6.254 | Spring 2010 | Graduate
Game Theory with Engineering Applications


As part of the requirements of the course, you need to complete a project on a topic of your choice, related to the class material. We encourage you to work in groups of 2-3 people.

Project Topics

There is a lot of flexibility on the choice of the topic, as long as it overlaps with the issues and methods covered in this class. We will be happy to discuss candidate topics with you and provide pointers to the literature. A reading list is provided. (PDF)

Possible project types include but are not limited to:

  • You can read and report on 2-3 papers on a theoretical or application area related to the subject. This involves a deep understanding of and critically evaluating the papers. You can include not just a synthesis of the material you read, but also (in part) your own research or thoughts on the subject.
  • You can do theoretical analysis of a mechanism/type of game, which we have not covered in class and which has not been fully explored in the literature.
  • You can do an experimental study via implementation and simulation of a game/mechanism.

Do not worry about obtaining original research results. However, try to go a little beyond just reading and summarizing the results of a published paper by thinking critically of its presentation or its potential extensions, its connection to related papers, etc.

Project Proposal

Please submit a brief project proposal by Lec #17. The proposal should include: potential topic, project group, and a brief description of the work plan. Please feel free to consult with us before this date about the project topic.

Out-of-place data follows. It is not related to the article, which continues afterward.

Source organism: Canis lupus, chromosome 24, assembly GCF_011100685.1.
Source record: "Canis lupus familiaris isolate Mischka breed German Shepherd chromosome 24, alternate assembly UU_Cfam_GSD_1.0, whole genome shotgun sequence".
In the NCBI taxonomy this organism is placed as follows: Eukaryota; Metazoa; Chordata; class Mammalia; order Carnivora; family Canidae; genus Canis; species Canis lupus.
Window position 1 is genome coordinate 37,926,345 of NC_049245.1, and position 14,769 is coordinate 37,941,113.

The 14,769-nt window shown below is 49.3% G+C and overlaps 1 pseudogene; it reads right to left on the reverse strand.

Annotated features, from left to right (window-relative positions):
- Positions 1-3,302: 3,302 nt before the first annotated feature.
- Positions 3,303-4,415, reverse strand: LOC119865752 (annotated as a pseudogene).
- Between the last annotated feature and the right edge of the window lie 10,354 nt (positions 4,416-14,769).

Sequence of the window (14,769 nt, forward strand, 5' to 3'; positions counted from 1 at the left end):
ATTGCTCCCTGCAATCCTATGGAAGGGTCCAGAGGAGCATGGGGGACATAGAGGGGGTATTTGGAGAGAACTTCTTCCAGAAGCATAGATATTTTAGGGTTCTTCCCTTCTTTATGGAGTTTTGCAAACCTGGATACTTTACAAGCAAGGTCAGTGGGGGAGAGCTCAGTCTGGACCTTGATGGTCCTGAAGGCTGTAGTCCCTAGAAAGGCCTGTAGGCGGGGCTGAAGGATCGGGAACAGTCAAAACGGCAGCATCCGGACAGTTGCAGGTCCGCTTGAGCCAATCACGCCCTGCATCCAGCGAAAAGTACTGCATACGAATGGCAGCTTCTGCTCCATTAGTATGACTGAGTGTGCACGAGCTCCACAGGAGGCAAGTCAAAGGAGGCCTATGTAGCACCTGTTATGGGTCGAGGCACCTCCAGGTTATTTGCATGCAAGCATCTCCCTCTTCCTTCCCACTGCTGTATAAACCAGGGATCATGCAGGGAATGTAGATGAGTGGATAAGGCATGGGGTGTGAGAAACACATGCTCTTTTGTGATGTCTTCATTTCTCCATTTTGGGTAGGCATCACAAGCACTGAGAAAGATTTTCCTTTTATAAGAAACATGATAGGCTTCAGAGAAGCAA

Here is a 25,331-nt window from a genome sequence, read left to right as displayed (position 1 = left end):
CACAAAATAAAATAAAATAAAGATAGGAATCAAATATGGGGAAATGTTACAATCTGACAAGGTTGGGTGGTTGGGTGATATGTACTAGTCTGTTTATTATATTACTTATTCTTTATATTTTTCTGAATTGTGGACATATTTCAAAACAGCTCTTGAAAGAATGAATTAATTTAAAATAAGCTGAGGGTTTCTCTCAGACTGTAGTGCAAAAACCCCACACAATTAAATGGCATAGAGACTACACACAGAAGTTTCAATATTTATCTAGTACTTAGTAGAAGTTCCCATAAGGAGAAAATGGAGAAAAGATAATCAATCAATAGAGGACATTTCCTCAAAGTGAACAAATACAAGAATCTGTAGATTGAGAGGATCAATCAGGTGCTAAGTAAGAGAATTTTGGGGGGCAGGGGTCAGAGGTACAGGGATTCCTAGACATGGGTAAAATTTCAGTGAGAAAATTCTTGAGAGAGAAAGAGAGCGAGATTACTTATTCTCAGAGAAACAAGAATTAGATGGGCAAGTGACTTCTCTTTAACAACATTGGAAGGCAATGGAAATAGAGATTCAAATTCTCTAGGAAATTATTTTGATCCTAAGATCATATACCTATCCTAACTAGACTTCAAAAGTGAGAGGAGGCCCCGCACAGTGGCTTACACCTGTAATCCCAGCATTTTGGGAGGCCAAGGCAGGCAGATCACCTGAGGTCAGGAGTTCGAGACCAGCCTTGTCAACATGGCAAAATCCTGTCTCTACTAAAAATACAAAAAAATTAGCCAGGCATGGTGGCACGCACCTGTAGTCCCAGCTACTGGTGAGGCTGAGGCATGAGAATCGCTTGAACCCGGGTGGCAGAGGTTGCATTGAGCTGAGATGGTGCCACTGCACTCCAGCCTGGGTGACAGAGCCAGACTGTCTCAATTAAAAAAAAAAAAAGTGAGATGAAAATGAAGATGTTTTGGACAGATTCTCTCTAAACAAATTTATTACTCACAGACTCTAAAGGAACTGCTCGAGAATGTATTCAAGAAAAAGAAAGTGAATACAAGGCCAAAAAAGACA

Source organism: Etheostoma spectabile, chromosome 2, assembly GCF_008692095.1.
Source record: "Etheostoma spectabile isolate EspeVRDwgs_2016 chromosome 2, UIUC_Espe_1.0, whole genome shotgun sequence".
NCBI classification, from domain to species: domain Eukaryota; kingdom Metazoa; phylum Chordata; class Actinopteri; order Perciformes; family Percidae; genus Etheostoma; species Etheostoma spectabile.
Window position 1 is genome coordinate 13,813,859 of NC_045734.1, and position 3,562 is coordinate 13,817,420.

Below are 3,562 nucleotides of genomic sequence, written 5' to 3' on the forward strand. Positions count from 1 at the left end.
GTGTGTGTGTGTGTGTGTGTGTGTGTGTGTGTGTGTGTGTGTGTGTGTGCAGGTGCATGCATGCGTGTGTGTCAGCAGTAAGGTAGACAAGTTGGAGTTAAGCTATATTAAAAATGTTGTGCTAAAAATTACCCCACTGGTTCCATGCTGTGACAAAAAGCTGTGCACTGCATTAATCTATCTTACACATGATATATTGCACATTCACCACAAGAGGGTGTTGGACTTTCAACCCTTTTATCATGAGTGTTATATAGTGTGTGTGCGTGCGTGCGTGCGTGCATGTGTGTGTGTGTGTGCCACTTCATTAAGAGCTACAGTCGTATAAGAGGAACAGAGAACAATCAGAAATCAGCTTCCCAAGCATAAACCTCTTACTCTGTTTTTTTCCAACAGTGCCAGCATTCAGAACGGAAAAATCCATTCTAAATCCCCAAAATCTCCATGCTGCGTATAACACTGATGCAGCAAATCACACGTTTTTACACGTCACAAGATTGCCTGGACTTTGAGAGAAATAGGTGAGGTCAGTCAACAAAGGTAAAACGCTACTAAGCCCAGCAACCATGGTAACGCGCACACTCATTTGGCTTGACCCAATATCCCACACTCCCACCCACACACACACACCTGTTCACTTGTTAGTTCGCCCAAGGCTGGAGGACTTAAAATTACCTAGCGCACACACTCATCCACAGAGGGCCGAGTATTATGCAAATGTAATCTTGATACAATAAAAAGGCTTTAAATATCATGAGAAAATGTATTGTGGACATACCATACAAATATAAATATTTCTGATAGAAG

Project Presentations and Report

We will have oral presentations of all projects during the last week of class. The presentations will most likely be during the regular class time. You are expected to submit a report on your project.

The project report should be written with at least 12pt font, single space, and single column. It should be at most 5 pages in length for a single person project, at most 8 pages for two people and at most 10 pages for three people, not including figures. The length restriction is intended to help you focus on delivering a crisp message. On the other hand, you can include an appendix with additional material (e.g., long technical arguments, if you think these are necessary).

Course Info
As Taught In
Spring 2010
Learning Resource Types
assignment Problem Sets
grading Exams
notes Lecture Notes
group_work Projects